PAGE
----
If you are 16 or over and want to study at higher education level, you’ll need to apply for a Tier 4 (General) student visa.
You need to wait until you have an offer from a university or college before applying for your Tier 4 (General) student visa. Your university or college will then be able to give you a document called a Confirmation of Acceptance of Studies (CAS). To do this, your chosen institution needs to be approved by the UK government as a ‘licensed Tier 4 sponsor’.
Find out more about Tier 4 (General) student visas.
Short-term study visas
Short term study visas are available to students who want to join courses that are up to six months long or English language courses up to 11 months long.
Find out more about short-term study visas.
You can apply for a postgraduate scholarship from the UK government to cover things like course fees and the cost of living when you study in the UK. International students from the EU aren’t eligible for these scholarships. If you’re from Malta or Cyprus you can still apply for Commonwealth Scholarships. There are also undergraduate scholarships available if you’re from the Falkland Islands, St Helena or the Seychelles.
Apply for a scholarship to do a one-year taught masters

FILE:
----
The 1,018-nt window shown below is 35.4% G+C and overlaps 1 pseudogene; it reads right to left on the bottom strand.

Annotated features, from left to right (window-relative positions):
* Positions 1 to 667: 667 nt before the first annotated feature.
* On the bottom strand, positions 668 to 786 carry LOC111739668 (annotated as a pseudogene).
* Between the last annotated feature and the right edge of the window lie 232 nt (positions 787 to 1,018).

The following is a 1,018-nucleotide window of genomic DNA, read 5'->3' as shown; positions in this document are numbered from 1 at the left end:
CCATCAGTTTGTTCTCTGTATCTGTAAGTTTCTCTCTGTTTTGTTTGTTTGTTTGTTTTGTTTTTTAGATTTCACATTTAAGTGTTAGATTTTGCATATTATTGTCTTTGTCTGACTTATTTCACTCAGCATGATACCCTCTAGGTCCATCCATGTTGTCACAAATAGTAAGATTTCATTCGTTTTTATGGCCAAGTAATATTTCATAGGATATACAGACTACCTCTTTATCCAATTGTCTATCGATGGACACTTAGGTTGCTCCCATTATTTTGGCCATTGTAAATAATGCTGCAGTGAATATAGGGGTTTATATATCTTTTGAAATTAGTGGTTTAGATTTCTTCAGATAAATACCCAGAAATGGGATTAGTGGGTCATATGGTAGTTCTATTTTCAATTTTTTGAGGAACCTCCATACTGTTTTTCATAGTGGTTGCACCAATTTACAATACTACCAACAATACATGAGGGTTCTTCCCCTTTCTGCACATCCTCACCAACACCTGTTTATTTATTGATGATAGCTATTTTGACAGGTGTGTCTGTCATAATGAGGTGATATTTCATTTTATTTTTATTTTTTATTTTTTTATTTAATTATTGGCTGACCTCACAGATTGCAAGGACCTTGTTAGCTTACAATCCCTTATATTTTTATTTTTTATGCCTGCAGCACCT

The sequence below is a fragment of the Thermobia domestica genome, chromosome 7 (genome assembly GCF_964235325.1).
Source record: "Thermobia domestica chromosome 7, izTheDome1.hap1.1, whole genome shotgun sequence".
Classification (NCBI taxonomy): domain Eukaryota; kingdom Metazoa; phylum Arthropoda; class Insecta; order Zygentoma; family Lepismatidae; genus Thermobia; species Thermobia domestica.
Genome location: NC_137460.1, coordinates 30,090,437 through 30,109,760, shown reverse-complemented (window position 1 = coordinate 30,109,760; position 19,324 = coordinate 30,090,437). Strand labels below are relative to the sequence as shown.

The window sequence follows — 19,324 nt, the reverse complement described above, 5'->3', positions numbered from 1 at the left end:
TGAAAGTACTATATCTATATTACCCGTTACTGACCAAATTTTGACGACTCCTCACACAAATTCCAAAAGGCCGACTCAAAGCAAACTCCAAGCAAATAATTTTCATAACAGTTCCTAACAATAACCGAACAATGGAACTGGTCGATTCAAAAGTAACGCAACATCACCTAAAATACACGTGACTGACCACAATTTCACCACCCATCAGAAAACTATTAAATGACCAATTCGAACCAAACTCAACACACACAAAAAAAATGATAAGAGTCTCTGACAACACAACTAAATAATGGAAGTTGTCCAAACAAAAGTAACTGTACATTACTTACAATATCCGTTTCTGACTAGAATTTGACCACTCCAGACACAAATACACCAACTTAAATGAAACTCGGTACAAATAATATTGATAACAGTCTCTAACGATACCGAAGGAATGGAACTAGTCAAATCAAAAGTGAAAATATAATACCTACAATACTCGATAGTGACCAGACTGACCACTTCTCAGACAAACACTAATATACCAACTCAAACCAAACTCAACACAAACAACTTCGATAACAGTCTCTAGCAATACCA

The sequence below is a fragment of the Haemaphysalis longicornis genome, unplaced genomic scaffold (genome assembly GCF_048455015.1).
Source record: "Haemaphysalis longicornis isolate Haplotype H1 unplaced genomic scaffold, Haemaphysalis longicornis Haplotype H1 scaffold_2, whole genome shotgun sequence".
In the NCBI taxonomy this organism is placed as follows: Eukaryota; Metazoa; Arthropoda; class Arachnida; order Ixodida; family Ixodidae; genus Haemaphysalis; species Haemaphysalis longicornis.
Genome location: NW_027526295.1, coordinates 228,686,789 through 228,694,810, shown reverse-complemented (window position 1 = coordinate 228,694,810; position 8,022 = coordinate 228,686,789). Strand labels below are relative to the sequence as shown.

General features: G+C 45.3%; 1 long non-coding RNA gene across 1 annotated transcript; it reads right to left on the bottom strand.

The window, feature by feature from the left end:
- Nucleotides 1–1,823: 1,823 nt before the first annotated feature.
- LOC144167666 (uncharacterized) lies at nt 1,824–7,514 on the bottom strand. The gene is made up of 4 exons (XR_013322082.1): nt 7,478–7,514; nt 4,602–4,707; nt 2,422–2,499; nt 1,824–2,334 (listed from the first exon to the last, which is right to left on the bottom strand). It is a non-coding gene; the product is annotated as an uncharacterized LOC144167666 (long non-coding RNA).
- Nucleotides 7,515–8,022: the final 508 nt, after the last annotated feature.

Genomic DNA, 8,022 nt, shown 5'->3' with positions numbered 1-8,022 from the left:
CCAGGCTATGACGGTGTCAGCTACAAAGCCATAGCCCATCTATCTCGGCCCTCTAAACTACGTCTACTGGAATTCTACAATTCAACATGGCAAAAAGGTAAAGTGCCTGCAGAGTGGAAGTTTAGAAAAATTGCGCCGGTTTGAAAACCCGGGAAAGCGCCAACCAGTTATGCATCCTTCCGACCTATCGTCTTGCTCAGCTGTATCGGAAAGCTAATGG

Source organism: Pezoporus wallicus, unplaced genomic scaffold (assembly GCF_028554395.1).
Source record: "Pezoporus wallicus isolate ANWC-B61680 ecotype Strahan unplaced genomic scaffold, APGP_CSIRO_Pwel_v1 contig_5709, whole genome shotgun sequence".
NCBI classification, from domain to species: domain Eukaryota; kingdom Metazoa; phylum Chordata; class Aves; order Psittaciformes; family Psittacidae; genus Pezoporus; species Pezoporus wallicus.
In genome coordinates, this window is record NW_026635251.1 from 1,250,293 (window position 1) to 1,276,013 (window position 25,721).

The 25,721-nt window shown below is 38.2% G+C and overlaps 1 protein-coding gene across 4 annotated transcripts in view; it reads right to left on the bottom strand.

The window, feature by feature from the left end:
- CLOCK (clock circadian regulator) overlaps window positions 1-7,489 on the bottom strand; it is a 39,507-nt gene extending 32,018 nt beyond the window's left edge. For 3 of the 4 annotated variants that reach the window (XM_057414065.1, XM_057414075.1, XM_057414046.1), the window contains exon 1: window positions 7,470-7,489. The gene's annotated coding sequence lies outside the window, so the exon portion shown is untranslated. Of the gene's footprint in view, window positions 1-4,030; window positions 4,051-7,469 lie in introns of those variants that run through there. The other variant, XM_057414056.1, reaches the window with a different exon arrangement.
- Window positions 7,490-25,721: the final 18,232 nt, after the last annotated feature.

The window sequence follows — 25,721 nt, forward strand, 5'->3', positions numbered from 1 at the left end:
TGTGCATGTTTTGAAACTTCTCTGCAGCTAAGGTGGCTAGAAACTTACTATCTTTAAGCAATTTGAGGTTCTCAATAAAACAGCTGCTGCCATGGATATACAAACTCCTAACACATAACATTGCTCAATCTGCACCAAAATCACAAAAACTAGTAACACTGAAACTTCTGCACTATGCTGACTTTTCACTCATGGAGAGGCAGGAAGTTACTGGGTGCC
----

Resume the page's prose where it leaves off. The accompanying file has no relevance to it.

Check if your country is eligible for a Chevening Scholarship.
You can apply for a Chevening Scholarship if all of the following apply:
- you have an undergraduate degree
- you have at least 2 years’ eligible work experience
- you meet the Chevening English language requirements
If you’re from a Commonwealth country
If you’re from a developing Commonwealth country you can apply for funding for:
- a masters
- a PhD
- a split-site PhD
If you’re from a developed Commonwealth country you can only apply for funding for a PhD or a split-site PhD.
If you’re from the USA
You can apply for a Marshall Scholarship to do a masters or a PhD if all the following apply:
- you graduated from a 4-year undergraduate course in the USA in the last 3 years
- you got a GPA of 3.7 or more in your degree
- you haven’t studied for a UK degree before